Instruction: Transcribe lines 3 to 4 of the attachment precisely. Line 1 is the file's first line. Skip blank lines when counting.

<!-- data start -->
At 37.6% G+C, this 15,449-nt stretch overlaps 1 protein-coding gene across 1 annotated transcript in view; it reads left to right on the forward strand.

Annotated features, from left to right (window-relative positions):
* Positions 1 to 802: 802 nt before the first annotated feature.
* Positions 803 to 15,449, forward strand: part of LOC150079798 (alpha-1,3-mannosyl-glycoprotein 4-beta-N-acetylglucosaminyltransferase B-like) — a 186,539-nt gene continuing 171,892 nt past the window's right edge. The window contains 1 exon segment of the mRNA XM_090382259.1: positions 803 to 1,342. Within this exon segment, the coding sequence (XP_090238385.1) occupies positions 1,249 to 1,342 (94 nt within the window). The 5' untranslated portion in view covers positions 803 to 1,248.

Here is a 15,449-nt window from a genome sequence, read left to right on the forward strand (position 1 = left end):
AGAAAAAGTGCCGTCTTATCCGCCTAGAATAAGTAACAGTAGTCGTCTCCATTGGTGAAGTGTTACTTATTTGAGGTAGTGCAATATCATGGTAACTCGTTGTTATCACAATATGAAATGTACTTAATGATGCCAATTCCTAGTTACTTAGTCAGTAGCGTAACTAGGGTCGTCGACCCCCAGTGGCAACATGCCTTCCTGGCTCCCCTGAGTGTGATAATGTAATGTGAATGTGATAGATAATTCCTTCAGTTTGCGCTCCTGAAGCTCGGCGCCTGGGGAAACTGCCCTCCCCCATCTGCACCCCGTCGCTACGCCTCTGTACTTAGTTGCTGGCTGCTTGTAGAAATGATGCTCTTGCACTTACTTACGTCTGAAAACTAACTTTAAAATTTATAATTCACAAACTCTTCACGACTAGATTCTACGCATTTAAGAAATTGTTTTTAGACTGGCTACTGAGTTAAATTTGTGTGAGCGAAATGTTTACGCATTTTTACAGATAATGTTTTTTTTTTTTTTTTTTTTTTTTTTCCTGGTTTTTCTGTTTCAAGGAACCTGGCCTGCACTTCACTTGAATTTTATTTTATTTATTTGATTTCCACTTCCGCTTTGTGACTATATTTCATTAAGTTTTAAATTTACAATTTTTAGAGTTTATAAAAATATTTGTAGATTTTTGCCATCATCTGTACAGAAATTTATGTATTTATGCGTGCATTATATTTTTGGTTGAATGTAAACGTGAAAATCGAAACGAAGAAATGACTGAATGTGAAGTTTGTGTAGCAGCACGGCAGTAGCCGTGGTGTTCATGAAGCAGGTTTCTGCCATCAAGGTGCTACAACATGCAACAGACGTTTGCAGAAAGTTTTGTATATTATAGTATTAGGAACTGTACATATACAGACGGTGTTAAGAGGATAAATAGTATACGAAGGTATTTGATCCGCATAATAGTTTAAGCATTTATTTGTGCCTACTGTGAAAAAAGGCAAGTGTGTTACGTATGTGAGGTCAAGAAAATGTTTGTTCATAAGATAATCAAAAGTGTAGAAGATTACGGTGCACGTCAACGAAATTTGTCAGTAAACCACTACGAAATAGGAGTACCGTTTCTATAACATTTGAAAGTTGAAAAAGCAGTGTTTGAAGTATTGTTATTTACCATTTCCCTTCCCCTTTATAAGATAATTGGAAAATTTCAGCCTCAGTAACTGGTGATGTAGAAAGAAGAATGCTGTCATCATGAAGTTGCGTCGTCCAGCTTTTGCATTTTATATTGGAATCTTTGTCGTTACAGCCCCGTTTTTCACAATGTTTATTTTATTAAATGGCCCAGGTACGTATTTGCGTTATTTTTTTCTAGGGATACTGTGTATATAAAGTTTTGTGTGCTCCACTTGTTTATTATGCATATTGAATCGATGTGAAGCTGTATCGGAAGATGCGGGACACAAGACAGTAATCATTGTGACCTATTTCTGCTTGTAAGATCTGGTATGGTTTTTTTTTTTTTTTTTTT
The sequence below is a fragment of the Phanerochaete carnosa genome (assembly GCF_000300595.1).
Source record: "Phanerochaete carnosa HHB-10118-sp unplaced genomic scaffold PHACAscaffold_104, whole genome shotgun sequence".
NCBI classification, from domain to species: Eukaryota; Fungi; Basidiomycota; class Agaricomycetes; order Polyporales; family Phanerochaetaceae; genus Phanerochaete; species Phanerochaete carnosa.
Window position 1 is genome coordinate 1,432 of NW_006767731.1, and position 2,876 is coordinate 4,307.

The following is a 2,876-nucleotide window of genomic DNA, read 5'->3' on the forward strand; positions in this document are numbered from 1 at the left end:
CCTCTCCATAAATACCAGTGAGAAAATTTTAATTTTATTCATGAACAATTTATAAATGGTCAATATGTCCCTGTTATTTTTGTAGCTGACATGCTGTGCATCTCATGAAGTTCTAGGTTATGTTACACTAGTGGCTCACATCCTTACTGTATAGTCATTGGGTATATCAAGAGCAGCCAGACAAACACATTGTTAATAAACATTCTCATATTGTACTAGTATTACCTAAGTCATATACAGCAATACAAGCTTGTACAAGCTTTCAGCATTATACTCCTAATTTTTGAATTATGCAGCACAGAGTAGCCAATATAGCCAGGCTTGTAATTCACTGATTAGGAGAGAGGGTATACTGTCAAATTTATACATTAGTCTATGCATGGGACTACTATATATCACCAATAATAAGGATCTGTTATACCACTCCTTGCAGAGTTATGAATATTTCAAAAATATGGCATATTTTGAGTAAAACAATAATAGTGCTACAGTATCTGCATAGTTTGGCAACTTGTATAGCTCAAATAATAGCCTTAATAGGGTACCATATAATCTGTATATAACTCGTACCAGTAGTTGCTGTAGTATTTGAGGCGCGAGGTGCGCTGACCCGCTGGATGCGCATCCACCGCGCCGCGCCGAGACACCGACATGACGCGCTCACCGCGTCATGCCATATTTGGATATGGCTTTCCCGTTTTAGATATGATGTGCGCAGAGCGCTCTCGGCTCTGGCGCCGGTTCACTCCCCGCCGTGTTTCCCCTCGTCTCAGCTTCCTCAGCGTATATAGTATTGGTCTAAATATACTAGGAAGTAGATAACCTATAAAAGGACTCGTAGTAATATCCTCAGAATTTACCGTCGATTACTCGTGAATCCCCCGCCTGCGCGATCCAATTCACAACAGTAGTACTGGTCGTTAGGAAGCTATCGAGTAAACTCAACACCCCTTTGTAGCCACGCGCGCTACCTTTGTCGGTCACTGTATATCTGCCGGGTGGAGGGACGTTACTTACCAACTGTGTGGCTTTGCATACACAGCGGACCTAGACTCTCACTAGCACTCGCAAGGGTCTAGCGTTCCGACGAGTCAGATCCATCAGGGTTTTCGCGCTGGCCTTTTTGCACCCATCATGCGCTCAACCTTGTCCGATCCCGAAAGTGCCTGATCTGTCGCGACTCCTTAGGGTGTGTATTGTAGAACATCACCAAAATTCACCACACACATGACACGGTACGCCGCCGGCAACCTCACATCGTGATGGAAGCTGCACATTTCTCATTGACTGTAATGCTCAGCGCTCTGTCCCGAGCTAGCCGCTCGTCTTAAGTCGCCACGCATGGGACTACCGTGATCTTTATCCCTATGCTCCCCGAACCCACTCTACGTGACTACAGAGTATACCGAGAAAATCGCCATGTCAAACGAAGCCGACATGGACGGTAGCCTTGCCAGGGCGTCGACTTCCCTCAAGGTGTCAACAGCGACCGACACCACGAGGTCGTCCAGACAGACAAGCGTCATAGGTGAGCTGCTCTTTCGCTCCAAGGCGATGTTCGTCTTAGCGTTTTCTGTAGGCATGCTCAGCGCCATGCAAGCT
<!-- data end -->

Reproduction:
* Positions 1 to 802: 802 nt before the first annotated feature.
* Positions 803 to 15,449, forward strand: part of LOC150079798 (alpha-1,3-mannosyl-glycoprotein 4-beta-N-acetylglucosaminyltransferase B-like) — a 186,539-nt gene continuing 171,892 nt past the window's right edge. The window contains 1 exon segment of the mRNA XM_090382259.1: positions 803 to 1,342. Within this exon segment, the coding sequence (XP_090238385.1) occupies positions 1,249 to 1,342 (94 nt within the window). The 5' untranslated portion in view covers positions 803 to 1,248.